After all, Indigenous resurgence, in its pursuit and vision of peaceful co-existence, foregrounds political, economic, and social justice for all peoples. Consequently, Indigenous resurgence demands:
- the destruction of capitalism and flourishing of non-exploitative alternatives – in terms of both land and bodies;
- the destruction of hetero-patriarchal gender systems;
- the destruction of white supremacy;
- the destruction of the nation-state and flourishment of Indigenous nationhood;
- and the various destructive and violent combinations and manifestations that emerge between and through colonization, capital, sexuality, gender, race and ability.
These are demands that settlers can take on in times and spaces of refusal.
The monster, we must remember, relies on us forgetting all of this, as well as these radical and beautiful alternatives to our present. The monster wants us to forget its existence and our own, though unequally distributed, vulnerability arising from it, the relations among and between us and non-human forces, and the potential for us too, as Taiaiake Alfred writes, “to live again”.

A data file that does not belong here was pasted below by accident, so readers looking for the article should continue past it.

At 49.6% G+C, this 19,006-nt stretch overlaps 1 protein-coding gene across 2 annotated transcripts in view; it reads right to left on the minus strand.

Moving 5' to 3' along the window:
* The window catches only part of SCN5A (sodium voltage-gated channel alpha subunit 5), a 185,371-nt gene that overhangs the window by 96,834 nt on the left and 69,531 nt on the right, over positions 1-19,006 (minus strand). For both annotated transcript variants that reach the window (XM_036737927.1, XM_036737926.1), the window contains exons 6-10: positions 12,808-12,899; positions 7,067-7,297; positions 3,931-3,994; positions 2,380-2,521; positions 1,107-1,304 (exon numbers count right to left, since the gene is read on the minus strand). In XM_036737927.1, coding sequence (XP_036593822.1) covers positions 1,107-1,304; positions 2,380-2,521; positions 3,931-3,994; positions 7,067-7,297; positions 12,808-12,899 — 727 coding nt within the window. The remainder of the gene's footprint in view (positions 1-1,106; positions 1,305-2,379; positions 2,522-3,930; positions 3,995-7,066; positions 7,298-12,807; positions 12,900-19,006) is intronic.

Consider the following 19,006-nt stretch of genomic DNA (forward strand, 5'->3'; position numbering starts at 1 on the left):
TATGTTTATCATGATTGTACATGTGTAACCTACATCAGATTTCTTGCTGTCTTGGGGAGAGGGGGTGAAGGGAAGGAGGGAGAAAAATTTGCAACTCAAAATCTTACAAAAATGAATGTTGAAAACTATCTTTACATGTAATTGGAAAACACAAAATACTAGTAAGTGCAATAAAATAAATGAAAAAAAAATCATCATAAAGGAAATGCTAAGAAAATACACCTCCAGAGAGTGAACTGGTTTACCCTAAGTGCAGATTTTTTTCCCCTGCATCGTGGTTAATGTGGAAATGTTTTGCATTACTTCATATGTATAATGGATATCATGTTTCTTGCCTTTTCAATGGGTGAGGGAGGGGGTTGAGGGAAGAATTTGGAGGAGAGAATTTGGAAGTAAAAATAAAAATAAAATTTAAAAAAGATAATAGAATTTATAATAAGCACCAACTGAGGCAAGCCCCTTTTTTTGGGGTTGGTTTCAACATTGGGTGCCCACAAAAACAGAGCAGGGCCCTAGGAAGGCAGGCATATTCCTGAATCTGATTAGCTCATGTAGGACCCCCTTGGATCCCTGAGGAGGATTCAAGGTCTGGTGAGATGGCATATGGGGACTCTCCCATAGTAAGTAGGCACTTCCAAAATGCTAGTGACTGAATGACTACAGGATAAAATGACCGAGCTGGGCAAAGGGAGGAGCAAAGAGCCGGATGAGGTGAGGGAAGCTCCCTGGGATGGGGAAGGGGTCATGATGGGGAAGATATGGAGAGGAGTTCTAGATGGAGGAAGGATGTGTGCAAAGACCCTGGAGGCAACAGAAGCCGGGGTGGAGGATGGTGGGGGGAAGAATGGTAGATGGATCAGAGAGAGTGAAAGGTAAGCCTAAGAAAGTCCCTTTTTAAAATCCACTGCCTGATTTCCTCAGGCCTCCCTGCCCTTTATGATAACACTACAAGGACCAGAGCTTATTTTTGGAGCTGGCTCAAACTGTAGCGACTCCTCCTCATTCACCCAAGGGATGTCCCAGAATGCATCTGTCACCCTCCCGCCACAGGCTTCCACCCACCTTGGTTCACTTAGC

We, settlers, need to do this work of establishing non-parasitical relations amongst ourselves in those times and spaces of refusal. This alone, however, is not decolonization. And so, this must be done always with an eye (and ear) towards and inclination for the times and spaces of co-operative decolonial action. Towards and for accountability to Indigenous nationhood, to Indigenous futures not settler futures, for a shared future.
Again: “there will be an authentic disalienation only to the degree to which things, in the most materialistic meaning of the word, will have been restored to their proper places”.
It is in these times and spaces – of sustained co-operative action – that we, settlers, will finally be able to sever our own heads, to unsettle the coloniality of our own being, subsequently enabling a decolonial “we” to finally rise.
Corey Snelgrove is a settler colonizer and currently a Master’s candidate in the Indigenous Governance program at the University of Victoria. His current project examines settler stewardship and the move towards sustainable settler colonialism on Lekwungen homelands in Victoria, BC.